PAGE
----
Zambia is not the hardest-hit country in the region. But it presents many of the complicated problems associated with AIDS that confront the $15 billion effort President Bush has pledged to fight the disease in Africa and the Caribbean.

In Zambia and elsewhere in Africa, HIV is principally spread through heterosexual relations. The deference women pay to men, promiscuity and the hopelessness of youth all abet its transmission. Poverty is so dire in some areas that women prostitute themselves for food to feed their families.

And there are destructive superstitions at work. Chabu Kangale, an AIDS activist, says that one of the more dangerous is the belief that sex with a young girl can cure AIDS.


The poor suffer the most. According to the World Bank, the annual per-capita income for Zambians in 1999 was $330; 73 percent of the population lives in poverty. The World Health Organization says the annual per-capita amount spent on health care in 2000 was $49.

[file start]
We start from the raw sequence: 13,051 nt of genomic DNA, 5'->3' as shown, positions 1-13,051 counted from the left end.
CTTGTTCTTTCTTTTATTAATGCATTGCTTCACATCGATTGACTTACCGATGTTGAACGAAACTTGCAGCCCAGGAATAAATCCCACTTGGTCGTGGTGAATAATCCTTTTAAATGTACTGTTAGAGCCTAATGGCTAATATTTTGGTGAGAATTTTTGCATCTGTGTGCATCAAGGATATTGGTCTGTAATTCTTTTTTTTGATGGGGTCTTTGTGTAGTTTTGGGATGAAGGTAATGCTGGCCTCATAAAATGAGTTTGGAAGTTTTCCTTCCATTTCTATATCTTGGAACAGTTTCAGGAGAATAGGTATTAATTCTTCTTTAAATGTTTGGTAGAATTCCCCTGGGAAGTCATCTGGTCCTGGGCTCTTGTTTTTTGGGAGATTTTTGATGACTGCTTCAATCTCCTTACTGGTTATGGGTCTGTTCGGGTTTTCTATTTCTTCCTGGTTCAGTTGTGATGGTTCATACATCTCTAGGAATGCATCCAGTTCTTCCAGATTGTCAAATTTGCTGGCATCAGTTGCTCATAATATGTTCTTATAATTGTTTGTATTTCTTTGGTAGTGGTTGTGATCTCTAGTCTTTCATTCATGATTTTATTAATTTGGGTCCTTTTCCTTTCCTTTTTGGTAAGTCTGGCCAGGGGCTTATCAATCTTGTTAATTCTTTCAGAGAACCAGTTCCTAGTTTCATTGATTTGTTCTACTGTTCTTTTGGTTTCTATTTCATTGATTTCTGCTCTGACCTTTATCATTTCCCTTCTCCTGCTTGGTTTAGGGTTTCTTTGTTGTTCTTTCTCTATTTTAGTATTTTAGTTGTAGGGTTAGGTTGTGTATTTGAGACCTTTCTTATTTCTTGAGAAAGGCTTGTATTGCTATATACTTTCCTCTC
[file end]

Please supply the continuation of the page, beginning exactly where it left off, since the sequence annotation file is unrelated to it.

Near the banks of the Kafue River, in the shantytown of Mufuchani, Memory Mwape, 31, severely ill and a wisp of her former self, lies on a blanket and a straw mat. The mother of three rests alone on the ground in the shade of a tree.

Some rowdy neighbors have been drinking chibuku, a local brew made from corn and sorghum. Goats and chickens scurry about.

Mwape's face is pained, its flesh drawn. Her husband, Robson Kaingu, 31, joins her. He says there is no money for medicine.

The "chairman" of Mufuchani, a wiry 58-year-old named John Kabune, says 500 families live in the community's stone and mud-brick huts. "We have no school, we have no clinic, we have no store," he complained.

The day before, he said, the town buried three AIDS victims, a normal day's toll.

The drugs for treating HIV and AIDS are beyond the reach of most Zambians. Those working with victims estimate that only a small percentage receive the antiretroviral drugs. The United Nations says that at the end of 2001, 28 million people in Africa were living with HIV, yet fewer than 30,000 were receiving antiretroviral drug treatment.

Zambian officials promise that there are enough drugs available to meet the needs of the severely ill until the end of the year. One counselor said the cost is subsidized by the government and is about $10 a month.